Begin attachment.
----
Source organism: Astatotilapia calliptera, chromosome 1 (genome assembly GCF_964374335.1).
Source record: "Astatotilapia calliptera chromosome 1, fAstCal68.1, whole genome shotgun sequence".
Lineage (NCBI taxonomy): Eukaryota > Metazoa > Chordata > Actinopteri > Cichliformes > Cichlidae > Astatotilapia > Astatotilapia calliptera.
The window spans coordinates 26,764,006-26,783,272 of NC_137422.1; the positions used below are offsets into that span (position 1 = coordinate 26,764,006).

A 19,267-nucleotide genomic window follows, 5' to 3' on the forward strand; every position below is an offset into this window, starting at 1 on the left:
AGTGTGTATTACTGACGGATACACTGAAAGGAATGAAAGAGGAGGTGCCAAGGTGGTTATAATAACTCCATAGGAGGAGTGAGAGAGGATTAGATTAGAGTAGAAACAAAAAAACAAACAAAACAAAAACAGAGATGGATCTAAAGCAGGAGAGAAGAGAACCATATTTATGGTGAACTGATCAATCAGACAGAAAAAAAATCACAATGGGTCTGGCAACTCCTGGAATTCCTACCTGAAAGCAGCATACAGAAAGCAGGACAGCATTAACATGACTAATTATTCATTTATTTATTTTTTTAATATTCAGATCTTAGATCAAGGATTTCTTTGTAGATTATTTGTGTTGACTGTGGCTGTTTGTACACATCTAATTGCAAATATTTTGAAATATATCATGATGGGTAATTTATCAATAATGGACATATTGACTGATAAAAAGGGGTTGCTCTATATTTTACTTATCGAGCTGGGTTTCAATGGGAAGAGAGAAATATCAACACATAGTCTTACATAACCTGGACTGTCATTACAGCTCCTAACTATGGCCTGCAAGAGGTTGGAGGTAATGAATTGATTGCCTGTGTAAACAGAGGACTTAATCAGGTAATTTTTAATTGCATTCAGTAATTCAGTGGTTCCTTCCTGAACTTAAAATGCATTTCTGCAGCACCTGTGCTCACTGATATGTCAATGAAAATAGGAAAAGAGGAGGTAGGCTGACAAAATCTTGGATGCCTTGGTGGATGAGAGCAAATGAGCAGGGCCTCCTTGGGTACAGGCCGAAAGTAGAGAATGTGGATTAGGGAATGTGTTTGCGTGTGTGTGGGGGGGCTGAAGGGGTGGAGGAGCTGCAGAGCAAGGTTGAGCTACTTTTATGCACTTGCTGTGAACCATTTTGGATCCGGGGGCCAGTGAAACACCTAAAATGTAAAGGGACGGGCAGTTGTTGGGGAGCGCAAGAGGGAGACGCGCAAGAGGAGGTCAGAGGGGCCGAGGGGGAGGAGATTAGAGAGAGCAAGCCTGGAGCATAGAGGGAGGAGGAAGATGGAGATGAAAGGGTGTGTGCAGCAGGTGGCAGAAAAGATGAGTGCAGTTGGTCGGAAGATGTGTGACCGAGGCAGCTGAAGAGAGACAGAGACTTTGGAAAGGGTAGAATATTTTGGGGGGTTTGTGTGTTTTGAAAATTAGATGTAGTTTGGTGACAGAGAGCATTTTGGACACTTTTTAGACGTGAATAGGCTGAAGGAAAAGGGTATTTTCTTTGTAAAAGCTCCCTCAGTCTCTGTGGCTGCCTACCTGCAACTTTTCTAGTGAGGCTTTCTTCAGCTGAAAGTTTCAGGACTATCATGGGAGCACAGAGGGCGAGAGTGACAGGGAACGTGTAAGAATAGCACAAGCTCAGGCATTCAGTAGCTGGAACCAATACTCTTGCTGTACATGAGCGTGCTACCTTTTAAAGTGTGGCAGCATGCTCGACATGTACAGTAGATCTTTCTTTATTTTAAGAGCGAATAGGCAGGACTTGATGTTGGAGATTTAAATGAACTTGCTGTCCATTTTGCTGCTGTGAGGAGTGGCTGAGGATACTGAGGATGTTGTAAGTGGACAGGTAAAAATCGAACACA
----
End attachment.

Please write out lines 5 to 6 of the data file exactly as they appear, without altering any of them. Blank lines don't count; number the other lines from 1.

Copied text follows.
A 19,267-nucleotide genomic window follows, 5' to 3' on the forward strand; every position below is an offset into this window, starting at 1 on the left:
AGTGTGTATTACTGACGGATACACTGAAAGGAATGAAAGAGGAGGTGCCAAGGTGGTTATAATAACTCCATAGGAGGAGTGAGAGAGGATTAGATTAGAGTAGAAACAAAAAAACAAACAAAACAAAAACAGAGATGGATCTAAAGCAGGAGAGAAGAGAACCATATTTATGGTGAACTGATCAATCAGACAGAAAAAAAATCACAATGGGTCTGGCAACTCCTGGAATTCCTACCTGAAAGCAGCATACAGAAAGCAGGACAGCATTAACATGACTAATTATTCATTTATTTATTTTTTTAATATTCAGATCTTAGATCAAGGATTTCTTTGTAGATTATTTGTGTTGACTGTGGCTGTTTGTACACATCTAATTGCAAATATTTTGAAATATATCATGATGGGTAATTTATCAATAATGGACATATTGACTGATAAAAAGGGGTTGCTCTATATTTTACTTATCGAGCTGGGTTTCAATGGGAAGAGAGAAATATCAACACATAGTCTTACATAACCTGGACTGTCATTACAGCTCCTAACTATGGCCTGCAAGAGGTTGGAGGTAATGAATTGATTGCCTGTGTAAACAGAGGACTTAATCAGGTAATTTTTAATTGCATTCAGTAATTCAGTGGTTCCTTCCTGAACTTAAAATGCATTTCTGCAGCACCTGTGCTCACTGATATGTCAATGAAAATAGGAAAAGAGGAGGTAGGCTGACAAAATCTTGGATGCCTTGGTGGATGAGAGCAAATGAGCAGGGCCTCCTTGGGTACAGGCCGAAAGTAGAGAATGTGGATTAGGGAATGTGTTTGCGTGTGTGTGGGGGGGCTGAAGGGGTGGAGGAGCTGCAGAGCAAGGTTGAGCTACTTTTATGCACTTGCTGTGAACCATTTTGGATCCGGGGGCCAGTGAAACACCTAAAATGTAAAGGGACGGGCAGTTGTTGGGGAGCGCAAGAGGGAGACGCGCAAGAGGAGGTCAGAGGGGCCGAGGGGGAGGAGATTAGAGAGAGCAAGCCTGGAGCATAGAGGGAGGAGGAAGATGGAGATGAAAGGGTGTGTGCAGCAGGTGGCAGAAAAGATGAGTGCAGTTGGTCGGAAGATGTGTGACCGAGGCAGCTGAAGAGAGACAGAGACTTTGGAAAGGGTAGAATATTTTGGGGGGTTTGTGTGTTTTGAAAATTAGATGTAGTTTGGTGACAGAGAGCATTTTGGACACTTTTTAGACGTGAATAGGCTGAAGGAAAAGGGTATTTTCTTTGTAAAAGCTCCCTCAGTCTCTGTGGCTGCCTACCTGCAACTTTTCTAGTGAGGCTTTCTTCAGCTGAAAGTTTCAGGACTATCATGGGAGCACAGAGGGCGAGAGTGACAGGGAACGTGTAAGAATAGCACAAGCTCAGGCATTCAGTAGCTGGAACCAATACTCTTGCTGTACATGAGCGTGCTACCTTTTAAAGTGTGGCAGCATGCTCGACATGTACAGTAGATCTTTCTTTATTTTAAGAGCGAATAGGCAGGACTTGATGTTGGAGATTTAAATGAACTTGCTGTCCATTTTGCTGCTGTGAGGAGTGGCTGAGGATACTGAGGATGTTGTAAGTGGACAGGTAAAAATCGAACACA